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No axe to grind for Wood

In less than a couple of weeks, the speaker on our stage will be someone who has publicly expressed a degree of skepticism regarding climate science and anthropogenic climate change. We've received a fair bit of pushback from members of The City Club and the broader community about this. It's a great opportunity to explain a bit about what we do, how we do it, and why.

In this specific case, the speaker is Peter Wood, the President of the National Association of Scholars and a former associate provost and anthropology professor at Boston University. You can evaluate his claims on the environment and climate science for yourself, and he'll be talking about the impact of the sustainability movement on higher education. It seems to come out of this work.

Objection has come from a few different places--some worried about his thesis, others about his past positions. Much of the back and forth happened on Twitter.

So how and why does a guy like Peter Wood (or anyone with a strong point of view, for that matter) make it to a City Club forum? In this case, the suggestion came through a community member, a professor at one of our higher education institutions, who had secured funding to bring Wood in for a speech and thought it might be useful to offer him to us, so that others might hear him beyond the academy's ivory tower. Being generally interested in thought-provoking points of view from across the spectrum, particularly when they are offered by leaders of national organizations who are publishing in places as diverse as the Chronicle of Higher Education and Huffington Post, and particularly when they are people who are obviously influencing the national conversation on important issues, we're inclined to see if we can make it work.

Speakers also come from other places. Sometimes they come out of the work of our Program Committee, or some of our member-led committees (we have one on education, another on world affairs, one that's emerging on urban planning and transportation, and, of course, we would welcome the formation of one on the environment). Sometimes we get pitched by publishers and others. Sometimes we collaborate with local community organizations.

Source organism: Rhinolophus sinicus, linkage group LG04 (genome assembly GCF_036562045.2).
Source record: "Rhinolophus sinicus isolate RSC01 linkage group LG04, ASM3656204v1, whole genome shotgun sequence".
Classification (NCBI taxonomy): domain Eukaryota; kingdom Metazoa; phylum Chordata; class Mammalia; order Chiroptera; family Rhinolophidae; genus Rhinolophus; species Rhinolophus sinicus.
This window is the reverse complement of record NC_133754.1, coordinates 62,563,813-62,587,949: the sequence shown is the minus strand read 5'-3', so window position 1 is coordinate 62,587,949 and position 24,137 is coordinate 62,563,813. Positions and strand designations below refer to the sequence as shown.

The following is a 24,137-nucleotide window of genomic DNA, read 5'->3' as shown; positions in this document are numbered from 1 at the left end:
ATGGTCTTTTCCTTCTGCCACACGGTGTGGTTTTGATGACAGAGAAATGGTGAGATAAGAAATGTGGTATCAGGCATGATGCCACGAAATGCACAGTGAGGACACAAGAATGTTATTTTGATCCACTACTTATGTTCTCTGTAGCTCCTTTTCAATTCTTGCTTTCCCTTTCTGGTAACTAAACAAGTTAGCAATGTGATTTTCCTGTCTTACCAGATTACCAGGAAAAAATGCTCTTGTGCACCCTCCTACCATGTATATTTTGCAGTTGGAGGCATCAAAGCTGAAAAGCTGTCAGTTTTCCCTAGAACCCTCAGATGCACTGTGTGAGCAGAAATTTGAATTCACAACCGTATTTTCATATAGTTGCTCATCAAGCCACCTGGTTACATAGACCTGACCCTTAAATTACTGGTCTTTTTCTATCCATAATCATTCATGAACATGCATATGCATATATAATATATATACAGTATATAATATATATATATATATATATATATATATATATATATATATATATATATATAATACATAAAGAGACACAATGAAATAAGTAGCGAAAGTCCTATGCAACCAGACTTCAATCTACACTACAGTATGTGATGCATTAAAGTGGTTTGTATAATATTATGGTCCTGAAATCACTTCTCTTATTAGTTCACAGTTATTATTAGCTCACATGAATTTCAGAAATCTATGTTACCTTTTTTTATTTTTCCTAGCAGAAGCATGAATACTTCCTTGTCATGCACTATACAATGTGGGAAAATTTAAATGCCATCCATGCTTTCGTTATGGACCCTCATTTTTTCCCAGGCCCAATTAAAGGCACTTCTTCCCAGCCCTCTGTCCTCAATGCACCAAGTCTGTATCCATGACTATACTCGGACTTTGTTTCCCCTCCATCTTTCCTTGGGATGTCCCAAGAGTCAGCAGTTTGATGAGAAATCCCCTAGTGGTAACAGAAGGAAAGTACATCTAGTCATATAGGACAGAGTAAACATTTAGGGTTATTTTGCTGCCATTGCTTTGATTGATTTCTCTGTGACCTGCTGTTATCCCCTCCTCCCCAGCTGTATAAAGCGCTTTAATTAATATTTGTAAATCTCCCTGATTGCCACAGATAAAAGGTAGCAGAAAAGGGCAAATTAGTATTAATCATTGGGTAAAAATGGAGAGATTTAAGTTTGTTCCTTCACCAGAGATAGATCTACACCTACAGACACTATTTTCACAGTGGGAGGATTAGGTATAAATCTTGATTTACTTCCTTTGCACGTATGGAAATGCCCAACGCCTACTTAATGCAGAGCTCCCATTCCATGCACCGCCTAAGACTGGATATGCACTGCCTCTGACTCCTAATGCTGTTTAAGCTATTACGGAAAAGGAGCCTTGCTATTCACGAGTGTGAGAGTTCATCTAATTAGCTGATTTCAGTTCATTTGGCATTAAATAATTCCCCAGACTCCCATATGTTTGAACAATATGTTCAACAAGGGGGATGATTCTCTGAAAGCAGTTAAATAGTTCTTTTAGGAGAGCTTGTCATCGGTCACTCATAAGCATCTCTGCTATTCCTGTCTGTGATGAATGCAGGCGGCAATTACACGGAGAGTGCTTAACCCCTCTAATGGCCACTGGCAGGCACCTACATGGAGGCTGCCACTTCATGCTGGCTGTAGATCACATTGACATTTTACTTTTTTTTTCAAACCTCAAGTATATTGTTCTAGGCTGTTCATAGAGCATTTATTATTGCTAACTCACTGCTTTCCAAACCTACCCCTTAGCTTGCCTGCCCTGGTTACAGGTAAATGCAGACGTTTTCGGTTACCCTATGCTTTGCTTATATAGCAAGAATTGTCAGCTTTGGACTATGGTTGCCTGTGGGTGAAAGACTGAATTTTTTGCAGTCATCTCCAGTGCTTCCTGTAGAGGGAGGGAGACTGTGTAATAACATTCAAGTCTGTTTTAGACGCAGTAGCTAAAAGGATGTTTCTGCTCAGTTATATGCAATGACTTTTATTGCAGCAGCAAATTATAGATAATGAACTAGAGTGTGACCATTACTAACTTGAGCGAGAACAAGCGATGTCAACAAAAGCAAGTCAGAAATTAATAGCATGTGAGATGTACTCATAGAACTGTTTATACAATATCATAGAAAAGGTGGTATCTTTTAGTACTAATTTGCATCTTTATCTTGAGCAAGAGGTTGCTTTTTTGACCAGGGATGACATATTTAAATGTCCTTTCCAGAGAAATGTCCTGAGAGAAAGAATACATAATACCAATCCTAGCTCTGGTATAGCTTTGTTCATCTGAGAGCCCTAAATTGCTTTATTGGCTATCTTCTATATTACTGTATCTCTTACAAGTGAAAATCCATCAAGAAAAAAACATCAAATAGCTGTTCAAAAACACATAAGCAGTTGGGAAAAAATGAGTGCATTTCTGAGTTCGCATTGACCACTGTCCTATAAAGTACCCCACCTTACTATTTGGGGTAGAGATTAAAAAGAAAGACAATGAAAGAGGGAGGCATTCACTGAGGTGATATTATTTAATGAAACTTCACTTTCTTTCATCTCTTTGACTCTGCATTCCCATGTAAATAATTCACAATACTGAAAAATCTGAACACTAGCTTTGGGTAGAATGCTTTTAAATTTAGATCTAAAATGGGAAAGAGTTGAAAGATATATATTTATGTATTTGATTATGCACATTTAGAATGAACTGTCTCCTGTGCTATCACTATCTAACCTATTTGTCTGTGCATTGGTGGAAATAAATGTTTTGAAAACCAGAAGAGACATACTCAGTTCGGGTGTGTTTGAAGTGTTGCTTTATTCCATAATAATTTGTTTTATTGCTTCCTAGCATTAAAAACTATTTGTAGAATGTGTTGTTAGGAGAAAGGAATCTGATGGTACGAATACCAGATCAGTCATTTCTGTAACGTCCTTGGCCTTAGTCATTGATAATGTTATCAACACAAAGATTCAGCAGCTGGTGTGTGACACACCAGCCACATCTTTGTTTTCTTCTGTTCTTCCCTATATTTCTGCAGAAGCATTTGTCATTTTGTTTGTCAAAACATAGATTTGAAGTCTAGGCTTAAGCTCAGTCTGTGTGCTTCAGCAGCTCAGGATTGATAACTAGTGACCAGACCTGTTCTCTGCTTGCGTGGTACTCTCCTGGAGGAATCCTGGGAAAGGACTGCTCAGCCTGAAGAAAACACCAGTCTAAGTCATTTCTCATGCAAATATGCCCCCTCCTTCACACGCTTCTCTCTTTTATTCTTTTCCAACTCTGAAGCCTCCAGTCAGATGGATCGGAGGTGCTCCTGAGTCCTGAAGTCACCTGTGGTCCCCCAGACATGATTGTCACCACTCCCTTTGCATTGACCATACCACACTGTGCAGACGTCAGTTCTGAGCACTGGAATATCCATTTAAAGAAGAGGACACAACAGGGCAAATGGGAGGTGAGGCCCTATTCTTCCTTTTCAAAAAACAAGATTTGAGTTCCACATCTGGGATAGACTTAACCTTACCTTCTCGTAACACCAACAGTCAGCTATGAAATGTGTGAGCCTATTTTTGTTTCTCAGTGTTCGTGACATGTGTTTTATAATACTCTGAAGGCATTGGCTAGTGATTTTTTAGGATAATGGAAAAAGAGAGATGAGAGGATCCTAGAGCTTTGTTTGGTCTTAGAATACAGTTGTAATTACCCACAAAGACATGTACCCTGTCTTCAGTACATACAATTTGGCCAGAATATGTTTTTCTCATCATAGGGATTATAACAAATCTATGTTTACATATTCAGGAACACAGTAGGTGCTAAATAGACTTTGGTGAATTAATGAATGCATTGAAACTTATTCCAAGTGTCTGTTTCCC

In every case, there are always calendars to align, and considerations to be made in order to achieve a broad sense of balance on perspectives offered over the course of a given period of time. So for every Peter Wood, there's a David Orr; and for every Rex Tillerson, there's a Majora Carter or Mark Tercek. On other topics, it works the same way: for every Jason Riley, there's a Ta-Nehisi Coates, for every Senator Portman, there's a Senator Brown, for every Noura Erakat, there's an Ari Shavit.

The most important part of all of this for the City Club is the opportunity for engagement. There is a lot of convening that happens in our community, and a lot of organizations that have a strong point of view. Here at the City Club, we strive to put our own points of view aside in favor of providing that necessary neutral space at the center of the community, so that an informed and engaged democracy can thrive. Ralph Hayes had my job in 1916, and among the legacies he left us is the Creed of the City Club of Cleveland, a copy of which hangs on my wall and the wall of our library. The line that resonates most strongly with this conversation is this:

I have no axe to grind, no logs to roll. My abode shall be the rendezvous of strong but open-minded men and my watchword shall be “information” not “reformation.” 

In other words, as an institution, we are issue agnostic and outcome agnostic, but we know a conversation worth having when we see it, and we are fierce advocates of engagement.

Moments like this test our commitment and the commitment of our members. But what our members and the community get from The City Club is an opportunity unlike that at any other venue. After all, The City Club forum is the only place in our community where an environmental advocate can ask one of the nation's most powerful oil men why his company has played both sides of the climate change debate, where a voter can directly ask a sitting U.S. President about the false intelligence that led to the Iraq War, or where a supporter of Israel can ask a leading Palestinian American scholar to explain the actions of Hezbollah.

We think there's unique value in that. That's why we choose to work here, and why we work so hard to bring so many important dialogues to the community.

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